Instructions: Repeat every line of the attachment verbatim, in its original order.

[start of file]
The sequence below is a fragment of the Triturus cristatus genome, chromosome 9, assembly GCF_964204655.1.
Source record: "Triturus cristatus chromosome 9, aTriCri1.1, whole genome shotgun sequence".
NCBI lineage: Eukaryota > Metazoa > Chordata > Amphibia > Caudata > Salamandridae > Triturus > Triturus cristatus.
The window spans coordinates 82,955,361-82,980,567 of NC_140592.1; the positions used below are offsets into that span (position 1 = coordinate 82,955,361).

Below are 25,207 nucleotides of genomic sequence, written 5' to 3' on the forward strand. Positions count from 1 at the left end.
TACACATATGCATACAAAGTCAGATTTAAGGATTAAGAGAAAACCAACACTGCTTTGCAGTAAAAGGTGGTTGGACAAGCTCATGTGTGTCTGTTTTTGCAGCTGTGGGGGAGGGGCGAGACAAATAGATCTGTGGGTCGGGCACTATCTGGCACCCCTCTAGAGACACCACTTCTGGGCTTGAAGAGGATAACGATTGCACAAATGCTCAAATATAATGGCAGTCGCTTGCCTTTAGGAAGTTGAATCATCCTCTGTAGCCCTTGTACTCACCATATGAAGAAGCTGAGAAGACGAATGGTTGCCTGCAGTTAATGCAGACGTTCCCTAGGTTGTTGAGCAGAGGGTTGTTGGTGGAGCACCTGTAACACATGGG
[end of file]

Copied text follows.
The sequence below is a fragment of the Triturus cristatus genome, chromosome 9, assembly GCF_964204655.1.
Source record: "Triturus cristatus chromosome 9, aTriCri1.1, whole genome shotgun sequence".
NCBI lineage: Eukaryota > Metazoa > Chordata > Amphibia > Caudata > Salamandridae > Triturus > Triturus cristatus.
The window spans coordinates 82,955,361-82,980,567 of NC_140592.1; the positions used below are offsets into that span (position 1 = coordinate 82,955,361).

Below are 25,207 nucleotides of genomic sequence, written 5' to 3' on the forward strand. Positions count from 1 at the left end.
TACACATATGCATACAAAGTCAGATTTAAGGATTAAGAGAAAACCAACACTGCTTTGCAGTAAAAGGTGGTTGGACAAGCTCATGTGTGTCTGTTTTTGCAGCTGTGGGGGAGGGGCGAGACAAATAGATCTGTGGGTCGGGCACTATCTGGCACCCCTCTAGAGACACCACTTCTGGGCTTGAAGAGGATAACGATTGCACAAATGCTCAAATATAATGGCAGTCGCTTGCCTTTAGGAAGTTGAATCATCCTCTGTAGCCCTTGTACTCACCATATGAAGAAGCTGAGAAGACGAATGGTTGCCTGCAGTTAATGCAGACGTTCCCTAGGTTGTTGAGCAGAGGGTTGTTGGTGGAGCACCTGTAACACATGGG